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A bowl of Talbina
Place of originArabian Peninsula
Region or stateMiddle East
Serving temperatureHot
Main ingredientsMilk, barley and honey

Talbina is a porridge made from barley flour, formed by adding milk and honey to the dried barley powder. The name comes from the Arabic word laban meaning milk, because of its resemblance to milk, as it is soft and white.[1]


Barley is a good source of insoluble and soluble dietary fiber. The soluble fiber portion contains the richest source of beta-glucans compared to any other grain; these can aid immune function. Barley also contains B vitamins, iron, magnesium, zinc, phosphorus, and copper, and is one of the richest sources of chromium, which is important in maintaining blood glucose levels. Barley is also rich in antioxidants and contains a high concentration of tocols and tocotrienols, oils that help reduce the risk of cancer and heart disease.[citation needed] Barley has been cited as a possible food to increase tryptophan, and thus serotonin in the body.[2]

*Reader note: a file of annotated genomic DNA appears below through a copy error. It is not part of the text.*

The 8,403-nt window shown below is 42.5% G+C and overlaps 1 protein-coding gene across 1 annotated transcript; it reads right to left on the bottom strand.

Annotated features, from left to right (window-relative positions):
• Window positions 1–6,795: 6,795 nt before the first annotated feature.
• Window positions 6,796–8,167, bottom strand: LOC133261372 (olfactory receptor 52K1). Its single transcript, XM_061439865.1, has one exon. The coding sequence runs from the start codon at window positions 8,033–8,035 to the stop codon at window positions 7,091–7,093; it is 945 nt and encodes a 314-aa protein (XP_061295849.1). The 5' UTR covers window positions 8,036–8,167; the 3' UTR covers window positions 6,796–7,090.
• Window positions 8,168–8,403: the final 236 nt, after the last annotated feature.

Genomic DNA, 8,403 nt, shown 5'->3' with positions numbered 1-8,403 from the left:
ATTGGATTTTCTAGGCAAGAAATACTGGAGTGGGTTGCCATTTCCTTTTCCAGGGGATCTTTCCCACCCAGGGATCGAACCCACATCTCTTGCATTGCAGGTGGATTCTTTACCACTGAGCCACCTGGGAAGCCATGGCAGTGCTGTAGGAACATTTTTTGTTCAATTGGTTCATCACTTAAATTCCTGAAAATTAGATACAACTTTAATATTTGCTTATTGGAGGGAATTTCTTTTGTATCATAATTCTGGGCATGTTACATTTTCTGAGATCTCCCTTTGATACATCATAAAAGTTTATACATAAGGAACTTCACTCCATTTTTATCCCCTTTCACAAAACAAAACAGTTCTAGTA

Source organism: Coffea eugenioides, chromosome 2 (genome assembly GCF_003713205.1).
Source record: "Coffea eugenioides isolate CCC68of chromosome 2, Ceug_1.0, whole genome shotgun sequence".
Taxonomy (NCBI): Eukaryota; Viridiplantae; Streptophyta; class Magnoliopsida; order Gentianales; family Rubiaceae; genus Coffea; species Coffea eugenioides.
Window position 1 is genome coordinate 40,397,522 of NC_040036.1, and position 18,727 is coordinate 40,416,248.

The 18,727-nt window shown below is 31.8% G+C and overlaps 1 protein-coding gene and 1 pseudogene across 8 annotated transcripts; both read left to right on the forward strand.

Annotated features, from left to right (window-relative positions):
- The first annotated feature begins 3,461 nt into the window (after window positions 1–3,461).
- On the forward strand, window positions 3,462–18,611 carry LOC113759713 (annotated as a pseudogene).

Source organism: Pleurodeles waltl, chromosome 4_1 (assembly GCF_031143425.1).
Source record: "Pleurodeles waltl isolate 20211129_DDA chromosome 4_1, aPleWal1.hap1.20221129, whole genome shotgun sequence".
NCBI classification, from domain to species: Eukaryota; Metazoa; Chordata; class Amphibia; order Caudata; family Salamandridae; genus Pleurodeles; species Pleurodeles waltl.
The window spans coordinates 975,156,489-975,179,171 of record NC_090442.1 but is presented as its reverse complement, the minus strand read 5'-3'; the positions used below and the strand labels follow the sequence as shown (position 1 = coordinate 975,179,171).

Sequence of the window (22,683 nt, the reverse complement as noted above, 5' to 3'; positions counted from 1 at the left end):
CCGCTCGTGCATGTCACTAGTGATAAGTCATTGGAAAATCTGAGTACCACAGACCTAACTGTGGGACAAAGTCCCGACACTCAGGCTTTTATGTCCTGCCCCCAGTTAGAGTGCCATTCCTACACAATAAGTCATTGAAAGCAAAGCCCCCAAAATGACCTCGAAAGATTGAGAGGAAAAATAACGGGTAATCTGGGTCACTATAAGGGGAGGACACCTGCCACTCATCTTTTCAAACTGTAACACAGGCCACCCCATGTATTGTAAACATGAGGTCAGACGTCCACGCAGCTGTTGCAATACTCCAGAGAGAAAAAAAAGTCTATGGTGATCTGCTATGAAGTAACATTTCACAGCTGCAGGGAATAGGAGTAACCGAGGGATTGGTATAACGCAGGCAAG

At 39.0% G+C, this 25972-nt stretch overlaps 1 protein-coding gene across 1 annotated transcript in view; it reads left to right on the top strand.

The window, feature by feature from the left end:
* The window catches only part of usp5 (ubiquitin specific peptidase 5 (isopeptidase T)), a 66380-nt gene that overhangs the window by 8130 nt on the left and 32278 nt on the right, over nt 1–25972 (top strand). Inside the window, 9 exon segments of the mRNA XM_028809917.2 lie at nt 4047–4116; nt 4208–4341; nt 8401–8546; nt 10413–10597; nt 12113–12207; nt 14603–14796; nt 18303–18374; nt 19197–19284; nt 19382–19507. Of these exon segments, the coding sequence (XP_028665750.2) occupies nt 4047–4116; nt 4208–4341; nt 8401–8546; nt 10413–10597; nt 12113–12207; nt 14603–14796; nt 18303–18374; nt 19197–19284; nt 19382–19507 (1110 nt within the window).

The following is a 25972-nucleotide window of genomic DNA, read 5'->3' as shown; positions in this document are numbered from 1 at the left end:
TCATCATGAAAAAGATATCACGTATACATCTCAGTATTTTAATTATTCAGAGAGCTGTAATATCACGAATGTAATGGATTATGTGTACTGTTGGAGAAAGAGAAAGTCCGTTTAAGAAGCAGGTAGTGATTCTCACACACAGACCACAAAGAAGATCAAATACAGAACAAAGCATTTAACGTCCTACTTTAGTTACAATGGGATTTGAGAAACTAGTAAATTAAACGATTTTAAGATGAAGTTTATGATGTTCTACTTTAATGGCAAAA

Cultural significance[edit]

Ibn Sina, in his 11th century work The Canon of Medicine, wrote of the healing effects of barley water, soup and broth for fevers.[3] Additionally, barley can be roasted and turned into roasted barley tea, a popular Asian drink.

See also[edit]


  1. ^ "Definition of the words "Talbina" and "laban" in Lisan'ul Arab dictionary". Almaany.
  2. ^ "Serotonin: Function, uses, SSRIs, and sources". 11 November 2020.
  3. ^ Scully, Terence; Dumville, DN (1997). The art of cookery in the Middle Ages. Boydell Press. pp. 187–88. ISBN 0-85115-430-1.

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